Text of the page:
Diesel Particulate Filters (DPF) have been around for a long time, however, after some recent research, some car manufacturers are now beginning to install petrol particulate filters, also known as gasoline particulate filters (GPF) and otto particulate filters (OPF), in some of their car models.
It was never really believed that petrol engines release harmful exhaust gases, however, during recent years, this idea has changed. The recent studies also show that large diesel vehicles emit up to 10 microns of particulate matter in diameter. To get a perspective on this, a human hair is around 70 microns. However, in 2001, the knowledge of nanoparticles came to light.
Compared to microns, nanoparticles weigh much less, however, two main concerns were raised; they exist in large quantities and are capable of covering big surface areas, and they are more likely to penetrate deeper into an individual’s lungs than larger particulate matters. Previously, the number of particulates that came from an exhaust was measured by weight but now that nanoparticles need to be considered, alternative measurement techniques can help detect nanoparticles because they do not carry much weight at all. Therefore, petrol particulate filters are designed to catch all sizes and kinds of harmful particles.
In 2009 the Euro 5 Emission Standards ensured that all diesel vehicles had a particulate filter installed to reduce CO2 emissions. Some manufacturers have equipped a Petrol Particulate Filter within some of their models, adapting and using the knowledge from Diesel Particulate Filters.
What Is A Diesel Filter?
Diesel engines burn fuel differently to petrol ones, therefore a lot of soot is created as a byproduct of the combustion process. This substance is harmful to the environment and to the health of humans, therefore, it is the filter’s job to trap and remove diesel particulate matter from exhaust gases before they can be released into the atmosphere.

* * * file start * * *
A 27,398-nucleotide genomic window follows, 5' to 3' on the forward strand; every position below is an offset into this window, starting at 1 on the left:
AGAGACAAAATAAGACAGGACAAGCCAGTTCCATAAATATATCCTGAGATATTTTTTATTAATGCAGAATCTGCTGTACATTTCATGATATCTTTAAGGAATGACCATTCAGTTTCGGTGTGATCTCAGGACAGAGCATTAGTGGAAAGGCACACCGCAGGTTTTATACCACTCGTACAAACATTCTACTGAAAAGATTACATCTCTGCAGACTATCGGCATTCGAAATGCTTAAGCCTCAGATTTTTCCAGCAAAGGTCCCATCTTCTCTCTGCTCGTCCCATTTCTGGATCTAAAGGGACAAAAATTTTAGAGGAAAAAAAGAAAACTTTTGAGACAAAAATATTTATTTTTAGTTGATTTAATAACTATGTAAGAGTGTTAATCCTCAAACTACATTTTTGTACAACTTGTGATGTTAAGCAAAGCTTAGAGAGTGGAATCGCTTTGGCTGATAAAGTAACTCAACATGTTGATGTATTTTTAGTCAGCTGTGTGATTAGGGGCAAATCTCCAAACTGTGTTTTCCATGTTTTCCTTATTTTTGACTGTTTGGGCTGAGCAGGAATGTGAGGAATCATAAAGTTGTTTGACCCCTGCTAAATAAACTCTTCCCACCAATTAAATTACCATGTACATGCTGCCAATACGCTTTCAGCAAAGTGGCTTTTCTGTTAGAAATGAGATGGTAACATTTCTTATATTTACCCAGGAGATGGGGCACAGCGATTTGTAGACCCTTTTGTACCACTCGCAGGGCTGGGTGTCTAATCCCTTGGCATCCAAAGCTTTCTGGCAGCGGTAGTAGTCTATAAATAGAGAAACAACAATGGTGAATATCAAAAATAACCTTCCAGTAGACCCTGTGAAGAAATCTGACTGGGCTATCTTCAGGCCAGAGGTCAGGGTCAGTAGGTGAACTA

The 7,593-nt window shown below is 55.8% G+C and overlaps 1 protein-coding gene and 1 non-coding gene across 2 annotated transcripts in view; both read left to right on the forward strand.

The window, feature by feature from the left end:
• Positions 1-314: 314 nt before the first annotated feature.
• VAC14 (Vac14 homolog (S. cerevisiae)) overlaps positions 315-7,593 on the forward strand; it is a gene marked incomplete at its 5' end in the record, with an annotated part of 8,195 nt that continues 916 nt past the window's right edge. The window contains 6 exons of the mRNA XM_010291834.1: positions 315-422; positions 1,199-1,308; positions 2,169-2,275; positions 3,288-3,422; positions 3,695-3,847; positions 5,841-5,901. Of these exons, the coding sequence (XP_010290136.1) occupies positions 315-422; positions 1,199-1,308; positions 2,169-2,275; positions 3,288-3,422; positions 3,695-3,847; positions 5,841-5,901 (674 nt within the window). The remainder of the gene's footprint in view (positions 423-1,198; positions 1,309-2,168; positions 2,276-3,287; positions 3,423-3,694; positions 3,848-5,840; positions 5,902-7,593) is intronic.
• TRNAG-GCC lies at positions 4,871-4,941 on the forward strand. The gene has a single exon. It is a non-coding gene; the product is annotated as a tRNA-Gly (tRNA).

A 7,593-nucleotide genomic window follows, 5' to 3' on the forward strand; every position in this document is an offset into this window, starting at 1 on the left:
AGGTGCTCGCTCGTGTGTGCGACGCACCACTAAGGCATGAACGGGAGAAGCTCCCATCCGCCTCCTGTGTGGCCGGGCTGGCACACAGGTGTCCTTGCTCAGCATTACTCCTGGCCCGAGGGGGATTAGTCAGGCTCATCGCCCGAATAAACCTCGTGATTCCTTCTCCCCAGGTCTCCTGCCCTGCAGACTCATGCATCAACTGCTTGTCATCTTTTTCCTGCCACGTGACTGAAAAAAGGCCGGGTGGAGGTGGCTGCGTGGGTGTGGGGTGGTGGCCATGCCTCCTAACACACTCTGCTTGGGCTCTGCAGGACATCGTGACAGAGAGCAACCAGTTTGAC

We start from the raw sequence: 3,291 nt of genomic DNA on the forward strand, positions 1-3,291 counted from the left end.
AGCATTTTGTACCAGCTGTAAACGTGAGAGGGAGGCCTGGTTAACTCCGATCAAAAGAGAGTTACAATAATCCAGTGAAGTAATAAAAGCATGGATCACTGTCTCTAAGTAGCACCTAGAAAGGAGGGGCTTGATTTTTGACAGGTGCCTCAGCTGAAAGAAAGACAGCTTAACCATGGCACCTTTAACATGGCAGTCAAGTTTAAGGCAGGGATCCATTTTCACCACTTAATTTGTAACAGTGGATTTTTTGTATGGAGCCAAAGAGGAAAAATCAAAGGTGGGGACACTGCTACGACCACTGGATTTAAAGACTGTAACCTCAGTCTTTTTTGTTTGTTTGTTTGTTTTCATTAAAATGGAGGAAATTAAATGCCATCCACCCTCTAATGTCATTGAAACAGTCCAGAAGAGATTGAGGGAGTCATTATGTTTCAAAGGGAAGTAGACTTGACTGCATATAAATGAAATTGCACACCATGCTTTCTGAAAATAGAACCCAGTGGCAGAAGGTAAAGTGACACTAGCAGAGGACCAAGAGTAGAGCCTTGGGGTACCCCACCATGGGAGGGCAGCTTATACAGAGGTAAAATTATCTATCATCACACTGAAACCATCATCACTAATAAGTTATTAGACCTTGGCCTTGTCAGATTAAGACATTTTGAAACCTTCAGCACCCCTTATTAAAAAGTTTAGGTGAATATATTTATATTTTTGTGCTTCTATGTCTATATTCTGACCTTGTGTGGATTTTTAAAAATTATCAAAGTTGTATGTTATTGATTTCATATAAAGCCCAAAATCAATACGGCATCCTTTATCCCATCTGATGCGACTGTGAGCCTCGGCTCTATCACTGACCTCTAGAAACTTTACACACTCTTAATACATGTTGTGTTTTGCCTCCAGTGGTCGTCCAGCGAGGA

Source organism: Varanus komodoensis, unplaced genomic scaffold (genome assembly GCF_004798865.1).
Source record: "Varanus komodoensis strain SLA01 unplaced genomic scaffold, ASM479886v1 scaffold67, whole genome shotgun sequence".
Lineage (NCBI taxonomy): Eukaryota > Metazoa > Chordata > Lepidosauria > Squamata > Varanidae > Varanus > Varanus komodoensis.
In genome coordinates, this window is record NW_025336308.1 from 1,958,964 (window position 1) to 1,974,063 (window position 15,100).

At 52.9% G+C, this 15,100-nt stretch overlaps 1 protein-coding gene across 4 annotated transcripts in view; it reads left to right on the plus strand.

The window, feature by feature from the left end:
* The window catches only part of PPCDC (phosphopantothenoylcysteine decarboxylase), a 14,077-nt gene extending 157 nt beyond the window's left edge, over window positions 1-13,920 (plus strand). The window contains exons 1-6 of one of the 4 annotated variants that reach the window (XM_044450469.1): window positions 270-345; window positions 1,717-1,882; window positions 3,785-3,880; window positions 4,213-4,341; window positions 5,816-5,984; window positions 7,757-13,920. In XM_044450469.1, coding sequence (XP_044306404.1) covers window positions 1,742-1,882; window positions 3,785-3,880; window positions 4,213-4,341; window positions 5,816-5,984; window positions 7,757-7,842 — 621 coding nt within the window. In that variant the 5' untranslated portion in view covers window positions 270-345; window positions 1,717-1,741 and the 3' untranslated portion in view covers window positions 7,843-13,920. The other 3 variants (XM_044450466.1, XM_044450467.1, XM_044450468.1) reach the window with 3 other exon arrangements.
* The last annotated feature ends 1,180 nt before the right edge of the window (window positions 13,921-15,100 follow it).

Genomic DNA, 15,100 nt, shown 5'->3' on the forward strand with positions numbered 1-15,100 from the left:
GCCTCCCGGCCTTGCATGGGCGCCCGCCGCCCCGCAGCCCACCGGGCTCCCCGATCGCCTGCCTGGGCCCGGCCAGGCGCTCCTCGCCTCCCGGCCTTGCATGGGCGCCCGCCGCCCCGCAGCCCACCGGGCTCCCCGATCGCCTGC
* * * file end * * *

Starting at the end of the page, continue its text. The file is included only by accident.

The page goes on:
The filter also has to eliminate the soot and it does this by exposing it to high temperatures, which burns the particulates leaving very fine ash residue. Unfortunately, over time, the ash will accumulate in the filter and it can eventually cause blockages, which is where the regeneration process is required. This is where the blockage is subjected to very high temperatures and then the harmless products produced can be released with the exhaust gases.
There are two types of regeneration:
- Passive regeneration: This occurs automatically when you travel on long motorway journeys, for example, and your exhaust temperatures remain at a high level for a long period of time.
- Active Regeneration: If you only make short trips in your vehicle and passive regeneration cannot occur, your engine control unit (ECU) will sense if there any blockages in your DPF and if there are, it will inject more fuel into the engine, in order to raise the temperatures in the exhaust system and allow regeneration to happen.
For more information on diesel particulate filters and why your dpf warning light may be illuminated, check out our articles – What Is A DPF (Diesel Particulate Filter) and DPF Cleaning Service – Nationwide .
What Is a Petrol Particulate Filter?
Similar to a DPF, a petrol particulate filter (PPF) prevents harmful particulate emissions. It is fitted in the exhaust system and captures soot particulates in direct-injection petrol engines. The filter is structured like a honeycomb and it is created from synthetic ceramic material. As the exhaust gas passes through the exhaust system into the filter, the soot particulates are trapped.
There is one main difference between a DPF and a PPF; a diesel filter has a larger capacity than a petrol filter, as it can hold up to 8g of soot in it and a petrol filter can only hold around 1g of soot. However, if we consider how many particulates each engine emits, a petrol engine releases 30 times fewer particulates.
Why Are Particulate Filters Important To Have?